The server process records changes to undo and data blocks in the Database Buffer Cache. DBWn writes the dirty buffers from the Database Buffer Cache to the datafiles. It ensures that a sufficient number of free buffers (buffers that can be overwritten when server processes need to read in blocks from the datafiles) are available in the Database Buffer Cache. Database performance is improved because server processes make changes only in the Database Buffer Cache.

DBWn defers writing to the datafiles until one of the following events occurs:

  • Incremental or normal checkpoint
  • The number of dirty buffers reaches a threshold value
  • A process scans a specified number of blocks when scanning for free buffers and cannot find any
  • Timeout occurs
  • A ping request in Real Application Clusters (RAC) environment
  • Placing a normal or temporary tablespace offline
  • Placing a tablespace in read-only mode
  • Dropping or truncating a table

Log Writer (LGWR)

LGWR performs sequential writes from the Redo Log Buffer to the redo log file under the following situations:

  • When a transaction commits
  • When the Redo Log Buffer is one-third full
  • When there is more than 1 MB of changes recorded in the Redo Log Buffer
  • Before DBWn writes modified blocks in the Database Buffer Cache to the datafiles
  • Every three seconds

Because the redo is needed for recovery, LGWR confirms the commit operation only after the redo is written to disk.

LGWR can also call on DBWn to write to the datafiles.

System Monitor (SMON)

If the Oracle Instance fails, any information in the SGA that has not been written to disk is lost. For example, the failure of the operating system causes an instance failure. After the loss of the instance, the background process SMON automatically performs instance recovery when the database is reopened. Instance recovery consists of the following steps:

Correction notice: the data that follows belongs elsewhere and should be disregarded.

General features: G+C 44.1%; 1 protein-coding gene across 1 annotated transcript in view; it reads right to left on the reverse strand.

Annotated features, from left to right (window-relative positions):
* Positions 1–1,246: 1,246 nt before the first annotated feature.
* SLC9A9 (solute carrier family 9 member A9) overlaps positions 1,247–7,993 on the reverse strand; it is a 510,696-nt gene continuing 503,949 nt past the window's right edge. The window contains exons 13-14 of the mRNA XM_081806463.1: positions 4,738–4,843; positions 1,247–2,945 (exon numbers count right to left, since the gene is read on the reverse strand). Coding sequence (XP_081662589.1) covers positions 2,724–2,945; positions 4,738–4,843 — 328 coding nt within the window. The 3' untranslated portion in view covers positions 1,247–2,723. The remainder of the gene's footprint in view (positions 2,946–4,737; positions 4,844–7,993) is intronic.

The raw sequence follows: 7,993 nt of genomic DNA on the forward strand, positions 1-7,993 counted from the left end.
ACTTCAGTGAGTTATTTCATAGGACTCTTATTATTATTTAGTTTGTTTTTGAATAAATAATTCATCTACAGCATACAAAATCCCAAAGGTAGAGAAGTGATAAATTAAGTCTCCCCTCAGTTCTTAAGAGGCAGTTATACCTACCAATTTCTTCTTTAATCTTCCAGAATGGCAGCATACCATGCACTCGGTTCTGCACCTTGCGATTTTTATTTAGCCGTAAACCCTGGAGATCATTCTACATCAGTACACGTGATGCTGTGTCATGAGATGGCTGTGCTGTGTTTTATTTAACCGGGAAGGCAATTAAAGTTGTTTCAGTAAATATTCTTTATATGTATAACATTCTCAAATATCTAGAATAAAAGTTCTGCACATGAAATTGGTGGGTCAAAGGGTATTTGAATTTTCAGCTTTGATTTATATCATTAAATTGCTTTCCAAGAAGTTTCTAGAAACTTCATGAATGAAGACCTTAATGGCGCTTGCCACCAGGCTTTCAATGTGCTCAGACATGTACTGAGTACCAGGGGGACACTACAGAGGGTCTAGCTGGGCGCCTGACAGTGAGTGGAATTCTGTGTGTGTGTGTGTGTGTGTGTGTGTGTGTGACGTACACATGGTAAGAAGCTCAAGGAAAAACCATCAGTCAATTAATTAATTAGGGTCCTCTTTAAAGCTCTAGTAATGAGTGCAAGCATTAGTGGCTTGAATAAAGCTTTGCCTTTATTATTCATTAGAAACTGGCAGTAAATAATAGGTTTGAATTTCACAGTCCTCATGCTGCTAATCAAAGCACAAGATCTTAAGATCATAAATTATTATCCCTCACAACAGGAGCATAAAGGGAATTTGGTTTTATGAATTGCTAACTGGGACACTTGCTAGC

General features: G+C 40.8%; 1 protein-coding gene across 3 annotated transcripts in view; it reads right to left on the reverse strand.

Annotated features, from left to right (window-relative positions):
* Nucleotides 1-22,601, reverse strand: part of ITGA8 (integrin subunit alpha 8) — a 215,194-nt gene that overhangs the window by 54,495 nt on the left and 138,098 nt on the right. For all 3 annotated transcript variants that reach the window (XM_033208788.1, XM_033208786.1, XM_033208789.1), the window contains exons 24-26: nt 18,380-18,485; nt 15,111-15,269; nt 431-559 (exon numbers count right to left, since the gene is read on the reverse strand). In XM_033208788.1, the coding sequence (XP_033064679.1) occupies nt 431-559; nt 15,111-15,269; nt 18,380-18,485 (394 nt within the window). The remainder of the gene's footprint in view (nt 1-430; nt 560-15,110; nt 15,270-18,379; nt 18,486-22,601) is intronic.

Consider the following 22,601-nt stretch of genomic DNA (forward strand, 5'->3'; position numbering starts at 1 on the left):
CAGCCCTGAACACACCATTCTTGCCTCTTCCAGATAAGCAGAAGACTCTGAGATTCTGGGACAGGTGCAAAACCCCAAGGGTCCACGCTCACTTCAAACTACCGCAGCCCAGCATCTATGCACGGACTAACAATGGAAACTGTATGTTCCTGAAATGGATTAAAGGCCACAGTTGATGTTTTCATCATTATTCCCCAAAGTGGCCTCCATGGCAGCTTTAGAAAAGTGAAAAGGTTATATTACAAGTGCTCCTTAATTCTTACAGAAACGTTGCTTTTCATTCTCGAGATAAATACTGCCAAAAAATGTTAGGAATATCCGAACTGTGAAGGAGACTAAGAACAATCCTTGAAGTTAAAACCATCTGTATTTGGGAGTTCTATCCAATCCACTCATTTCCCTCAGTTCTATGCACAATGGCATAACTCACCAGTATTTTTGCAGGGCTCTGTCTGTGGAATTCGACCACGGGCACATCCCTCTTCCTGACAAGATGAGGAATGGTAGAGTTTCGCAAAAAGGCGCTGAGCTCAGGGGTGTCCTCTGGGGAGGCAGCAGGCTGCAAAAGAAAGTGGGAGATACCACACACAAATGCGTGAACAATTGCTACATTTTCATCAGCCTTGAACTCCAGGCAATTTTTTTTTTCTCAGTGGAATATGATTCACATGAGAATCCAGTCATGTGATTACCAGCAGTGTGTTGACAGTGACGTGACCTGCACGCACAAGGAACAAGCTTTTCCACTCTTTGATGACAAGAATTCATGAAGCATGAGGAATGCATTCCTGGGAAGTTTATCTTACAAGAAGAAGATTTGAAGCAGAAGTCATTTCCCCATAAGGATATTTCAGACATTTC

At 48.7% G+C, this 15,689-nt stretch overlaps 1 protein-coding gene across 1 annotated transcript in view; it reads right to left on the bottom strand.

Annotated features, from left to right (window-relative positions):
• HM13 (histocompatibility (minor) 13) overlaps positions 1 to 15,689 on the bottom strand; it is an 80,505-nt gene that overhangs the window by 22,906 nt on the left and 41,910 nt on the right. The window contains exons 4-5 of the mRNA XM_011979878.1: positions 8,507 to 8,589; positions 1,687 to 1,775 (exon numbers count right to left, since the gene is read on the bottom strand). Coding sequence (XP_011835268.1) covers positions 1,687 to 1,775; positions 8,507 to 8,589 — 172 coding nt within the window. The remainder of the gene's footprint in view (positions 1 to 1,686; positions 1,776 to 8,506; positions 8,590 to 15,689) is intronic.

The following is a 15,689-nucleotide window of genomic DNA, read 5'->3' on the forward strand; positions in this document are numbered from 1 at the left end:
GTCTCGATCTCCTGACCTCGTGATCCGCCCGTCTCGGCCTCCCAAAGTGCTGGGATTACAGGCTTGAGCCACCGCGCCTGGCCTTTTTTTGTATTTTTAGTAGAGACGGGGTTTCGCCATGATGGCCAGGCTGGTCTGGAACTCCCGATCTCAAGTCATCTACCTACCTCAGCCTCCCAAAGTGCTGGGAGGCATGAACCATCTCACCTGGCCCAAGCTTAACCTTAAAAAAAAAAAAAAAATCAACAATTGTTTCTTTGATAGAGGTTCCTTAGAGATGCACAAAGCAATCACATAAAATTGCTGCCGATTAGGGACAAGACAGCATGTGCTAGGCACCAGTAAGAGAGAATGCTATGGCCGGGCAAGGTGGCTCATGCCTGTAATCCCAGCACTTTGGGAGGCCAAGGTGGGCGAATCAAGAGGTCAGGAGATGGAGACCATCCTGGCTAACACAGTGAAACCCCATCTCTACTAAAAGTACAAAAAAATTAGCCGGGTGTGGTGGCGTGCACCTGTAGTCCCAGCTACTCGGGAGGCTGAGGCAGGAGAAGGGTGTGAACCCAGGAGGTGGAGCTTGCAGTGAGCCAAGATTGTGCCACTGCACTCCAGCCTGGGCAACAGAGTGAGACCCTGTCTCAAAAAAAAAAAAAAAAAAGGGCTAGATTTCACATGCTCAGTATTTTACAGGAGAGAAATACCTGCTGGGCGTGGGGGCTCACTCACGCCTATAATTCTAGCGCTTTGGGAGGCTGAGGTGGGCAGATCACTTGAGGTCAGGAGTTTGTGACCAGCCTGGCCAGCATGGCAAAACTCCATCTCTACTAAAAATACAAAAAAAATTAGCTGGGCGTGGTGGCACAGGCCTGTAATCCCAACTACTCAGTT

1. Rolling forward to recover data that has not been recorded in the datafiles but that has been recorded in the online redo log. This data has not been written to disk because of the loss of the SGA during instance failure. During this process, SMON reads the redo log files and applies the changes recorded in the redo log to the data blocks. Because all committed transactions have been written to the redo logs, this process completely recovers these transactions.

2. Opening the database so that users can log on. Any data that is not locked by unrecovered transactions is immediately available.

3. Rolling back uncommitted transactions. They are rolled back by SMON or by the individual server processes as they access locked data.

SMON also performs some space maintenance functions:

  • It combines, or coalesces, adjacent areas of free space in the datafiles.
  • It deallocates temporary segments to return them as free space in datafiles.

Process Monitor (PMON)

The background process PMON cleans up after failed processes by:

  • Rolling back the user’s current transaction
  • Releasing all currently held table or row locks
  • Freeing other resources currently reserved by the user
  • Restarts dead dispatchers

Checkpoint (CKPT)

A data structure that defines an SCN in the redo thread of a database. Checkpoints are recorded in the control file and each datafile header, and are a crucial element of recovery.

Every three seconds the CKPT process stores data in the control file to identify that place in the redo log file where recovery is to begin, this being called a checkpoint. The purpose of a checkpoint is to ensure that all of the buffers in the Database Buffer Cache that were modified prior to a point in time have been written to the datafiles. This point in time (called the checkpoint position) is where database recovery is to begin in the event of an instance failure. DBWn will already have written all of the buffers in the Database Buffer Cache that were modified prior to that point in time. Prior to Oracle9i, this was done at the end of the redo log. In the event of a log switch CKPT also writes this checkpoint information to the headers of the datafiles.

A checkpoint is the highest system change number (SCN) such that all data blocks less than or equal to that SCN are known to be written out to the data files. If a failure occurs, then only the redo records containing changes at SCNs higher than the checkpoint need to be applied during recovery.

A checkpoint performs the following three operations:

  1. Every dirty block in the buffer cache is written to the data files. That is, it synchronizes the data blocks in the buffer cache with the datafiles on disk.
    It’s the DBWR that writes all modified database blocks back to the datafiles.
  2. The latest SCN is written (updated) into the datafile header.
  3. The latest SCN is also written to the controlfiles.

When checkpoint occurs?

Checkpoint occurs

1) At redo log switch